From Haybales to Biotech and Back

by | Jul 2, 2015

Tawni MiddletonA biology major at Colorado Mesa University and summer intern in BTI’s Plant Genome Research Program, she grew up helping help father grow hay, alfalfa and oats on their farm in midwestern Colorado.

“I’ve helped my dad farm since I could walk, and that kind of got me interested in the agriculture aspect of biology,” said Middleton. “I just mainly want to do research to improve crops for future societies.”

Middleton is from Olathe, Colorado, a small farming community of just 1,900 people. Olathe is known for growing corn and even holds a sweet corn festival each year in August. Several generations back, relatives on her father’s side were homesteaders of a nearby town.

Her early interest in agriculture led her to look for summer internships in plant research and eventually into the laboratory of Joyce Van Eck, Assistant Professor and Director of the BTI Center for Plant Biotechnology Research. Middleton is working on a biotechnology project with Solanum prinophyllum, also known as the forest nightshade—a spiky, purple-berried plant native to the east coast of Australia.

Tawni Middleton“She’s fantastic,” said Van Eck. “It’s clear that she’s got that spark.” Van Eck enjoys having interns in her laboratory because “it’s the sort of thing that you do everyday, but when you see it through the eyes of someone who is new to it, it really is exciting to be working in plant biotechnology.”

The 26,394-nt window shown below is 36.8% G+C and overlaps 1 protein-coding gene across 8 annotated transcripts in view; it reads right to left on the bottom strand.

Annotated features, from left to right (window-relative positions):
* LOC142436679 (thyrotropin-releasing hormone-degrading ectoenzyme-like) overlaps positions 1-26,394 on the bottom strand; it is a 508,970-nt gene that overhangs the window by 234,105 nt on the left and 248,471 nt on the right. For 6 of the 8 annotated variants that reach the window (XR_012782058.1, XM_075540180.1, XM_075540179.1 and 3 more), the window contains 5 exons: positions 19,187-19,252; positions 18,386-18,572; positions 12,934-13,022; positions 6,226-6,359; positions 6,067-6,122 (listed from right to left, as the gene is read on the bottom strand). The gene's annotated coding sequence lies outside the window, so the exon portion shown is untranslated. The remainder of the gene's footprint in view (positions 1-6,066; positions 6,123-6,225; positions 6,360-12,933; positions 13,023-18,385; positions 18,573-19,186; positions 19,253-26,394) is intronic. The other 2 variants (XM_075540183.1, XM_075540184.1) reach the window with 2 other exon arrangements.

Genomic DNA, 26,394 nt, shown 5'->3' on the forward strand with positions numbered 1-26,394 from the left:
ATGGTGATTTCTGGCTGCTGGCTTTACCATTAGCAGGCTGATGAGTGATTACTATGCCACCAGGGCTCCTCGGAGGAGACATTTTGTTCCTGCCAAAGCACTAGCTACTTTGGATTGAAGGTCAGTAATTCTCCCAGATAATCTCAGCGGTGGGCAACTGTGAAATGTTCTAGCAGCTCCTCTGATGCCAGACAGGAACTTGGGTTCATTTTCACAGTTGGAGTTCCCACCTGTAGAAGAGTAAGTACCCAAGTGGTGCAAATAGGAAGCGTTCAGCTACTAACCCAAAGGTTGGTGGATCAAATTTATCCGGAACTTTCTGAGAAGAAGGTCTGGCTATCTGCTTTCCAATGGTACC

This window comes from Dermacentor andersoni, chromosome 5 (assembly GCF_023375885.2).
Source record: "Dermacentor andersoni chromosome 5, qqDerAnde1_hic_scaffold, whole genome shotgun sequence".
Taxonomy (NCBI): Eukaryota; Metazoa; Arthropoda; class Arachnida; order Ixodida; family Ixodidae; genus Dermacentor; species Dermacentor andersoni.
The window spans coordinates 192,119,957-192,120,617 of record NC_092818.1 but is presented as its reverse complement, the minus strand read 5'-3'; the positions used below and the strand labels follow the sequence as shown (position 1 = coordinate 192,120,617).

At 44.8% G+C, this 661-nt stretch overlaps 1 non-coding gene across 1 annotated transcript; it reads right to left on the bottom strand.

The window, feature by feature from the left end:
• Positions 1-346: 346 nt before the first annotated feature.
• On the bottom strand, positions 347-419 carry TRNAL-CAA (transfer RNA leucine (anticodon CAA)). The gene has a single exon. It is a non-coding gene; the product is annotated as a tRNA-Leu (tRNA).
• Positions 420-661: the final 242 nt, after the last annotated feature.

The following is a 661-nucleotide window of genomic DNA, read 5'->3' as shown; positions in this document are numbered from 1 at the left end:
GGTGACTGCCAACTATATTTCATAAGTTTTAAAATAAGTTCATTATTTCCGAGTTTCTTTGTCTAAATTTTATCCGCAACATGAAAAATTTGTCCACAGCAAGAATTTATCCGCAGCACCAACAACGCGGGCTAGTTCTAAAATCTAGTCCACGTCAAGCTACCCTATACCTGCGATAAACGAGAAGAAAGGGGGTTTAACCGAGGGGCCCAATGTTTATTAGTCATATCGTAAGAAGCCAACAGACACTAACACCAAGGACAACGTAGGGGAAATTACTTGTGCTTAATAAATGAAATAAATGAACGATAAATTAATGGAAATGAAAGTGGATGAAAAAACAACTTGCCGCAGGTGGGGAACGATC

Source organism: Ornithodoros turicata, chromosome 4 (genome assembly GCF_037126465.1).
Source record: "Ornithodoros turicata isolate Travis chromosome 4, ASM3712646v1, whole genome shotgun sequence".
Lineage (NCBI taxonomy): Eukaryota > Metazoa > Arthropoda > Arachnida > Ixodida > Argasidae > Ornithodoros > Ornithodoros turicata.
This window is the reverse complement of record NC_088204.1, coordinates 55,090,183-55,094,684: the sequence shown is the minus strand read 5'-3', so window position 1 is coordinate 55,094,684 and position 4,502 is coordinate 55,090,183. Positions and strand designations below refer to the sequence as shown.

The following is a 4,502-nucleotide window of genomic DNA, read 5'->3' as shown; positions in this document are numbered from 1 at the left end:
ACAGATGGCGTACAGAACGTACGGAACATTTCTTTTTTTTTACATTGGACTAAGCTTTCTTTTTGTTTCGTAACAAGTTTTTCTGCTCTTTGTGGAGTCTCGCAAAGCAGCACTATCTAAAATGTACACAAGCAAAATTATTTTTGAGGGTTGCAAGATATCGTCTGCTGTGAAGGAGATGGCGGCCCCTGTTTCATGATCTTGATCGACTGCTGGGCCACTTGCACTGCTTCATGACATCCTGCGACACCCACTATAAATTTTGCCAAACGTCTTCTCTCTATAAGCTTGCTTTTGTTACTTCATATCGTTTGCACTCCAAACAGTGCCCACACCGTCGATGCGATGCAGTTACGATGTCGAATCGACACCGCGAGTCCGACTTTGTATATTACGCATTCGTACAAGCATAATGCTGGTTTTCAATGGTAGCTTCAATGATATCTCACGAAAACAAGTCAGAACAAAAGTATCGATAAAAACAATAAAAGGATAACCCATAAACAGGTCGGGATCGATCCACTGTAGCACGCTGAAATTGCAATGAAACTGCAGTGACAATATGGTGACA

Surprisingly, Middleton is no stranger to Solanum plants either. During the school year, she does undergraduate research with a former professor, untangling the evolutionary relationships among a group of 12 plant species called Solanum section Androceras. These prickly, unusually flowered plants can be found from Texas to Ecuador, and have a mysterious family tree.

In her current work, Middleton is exploring a method that uses a soil bacterium called Agrobacterium tumefaciens, which is commonly used for plant biotechnology experiments. She is testing two different types of the bacteria on two life stages of forest nightshade to find the most efficient procedure. Once the protocol is optimized, the laboratory can use the plant as a fast-growing model species for genetic studies.

Gupta and Du oversee Middleton

Postdoctoral scientist Sarika Gupta and research assistant Cynthia Du oversee Tawni Middleton at the hood.

“This is the first time they’ve worked with this plant. What I’m doing is the preliminary steps for everything,” said Middleton. “It’s really closely related to tomato, from what I understand, but it’s not an important crop plant.” The laboratory plans to use the plant to determine how widespread are the effects of certain genes shared by tomatoes and other related species.

Middleton first discovered BTI by searching the National Science Foundation website for summer internships. When she hit on Van Eck’s page, she knew she wanted to work in her laboratory at BTI.

“I actually contacted her in early August last year and asked about any internships,” she said. “I ended up getting the internship and getting in her lab so that was really exciting.”

After college, Middleton plans to attend graduate school to study plant biotechnology. Though she is open to the idea of a career in academia, she is most interested in pursuing research at a plant biotech company, such as Monsanto Co., to create improved crop varieties.

“Research is what I’m really passionate about it,” she said. “Any career that involves plant research is going to be fulfilling for me.”


BTI is now accepting applications for 2016 internships in Plant Genome Research and Bioinformatics.

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